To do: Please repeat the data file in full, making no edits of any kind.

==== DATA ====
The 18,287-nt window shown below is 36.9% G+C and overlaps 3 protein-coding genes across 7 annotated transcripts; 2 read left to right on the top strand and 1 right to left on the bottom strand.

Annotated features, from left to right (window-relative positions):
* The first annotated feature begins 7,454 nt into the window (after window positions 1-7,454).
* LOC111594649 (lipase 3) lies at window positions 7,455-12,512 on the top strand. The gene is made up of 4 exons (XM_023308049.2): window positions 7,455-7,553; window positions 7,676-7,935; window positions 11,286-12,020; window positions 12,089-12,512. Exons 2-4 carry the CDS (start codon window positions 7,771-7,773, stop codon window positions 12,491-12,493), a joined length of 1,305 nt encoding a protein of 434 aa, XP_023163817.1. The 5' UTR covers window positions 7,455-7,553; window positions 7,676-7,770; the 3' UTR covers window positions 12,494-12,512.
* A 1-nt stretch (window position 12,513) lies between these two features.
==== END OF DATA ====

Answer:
The 18,287-nt window shown below is 36.9% G+C and overlaps 3 protein-coding genes across 7 annotated transcripts; 2 read left to right on the top strand and 1 right to left on the bottom strand.

Annotated features, from left to right (window-relative positions):
* The first annotated feature begins 7,454 nt into the window (after window positions 1-7,454).
* LOC111594649 (lipase 3) lies at window positions 7,455-12,512 on the top strand. The gene is made up of 4 exons (XM_023308049.2): window positions 7,455-7,553; window positions 7,676-7,935; window positions 11,286-12,020; window positions 12,089-12,512. Exons 2-4 carry the CDS (start codon window positions 7,771-7,773, stop codon window positions 12,491-12,493), a joined length of 1,305 nt encoding a protein of 434 aa, XP_023163817.1. The 5' UTR covers window positions 7,455-7,553; window positions 7,676-7,770; the 3' UTR covers window positions 12,494-12,512.
* A 1-nt stretch (window position 12,513) lies between these two features.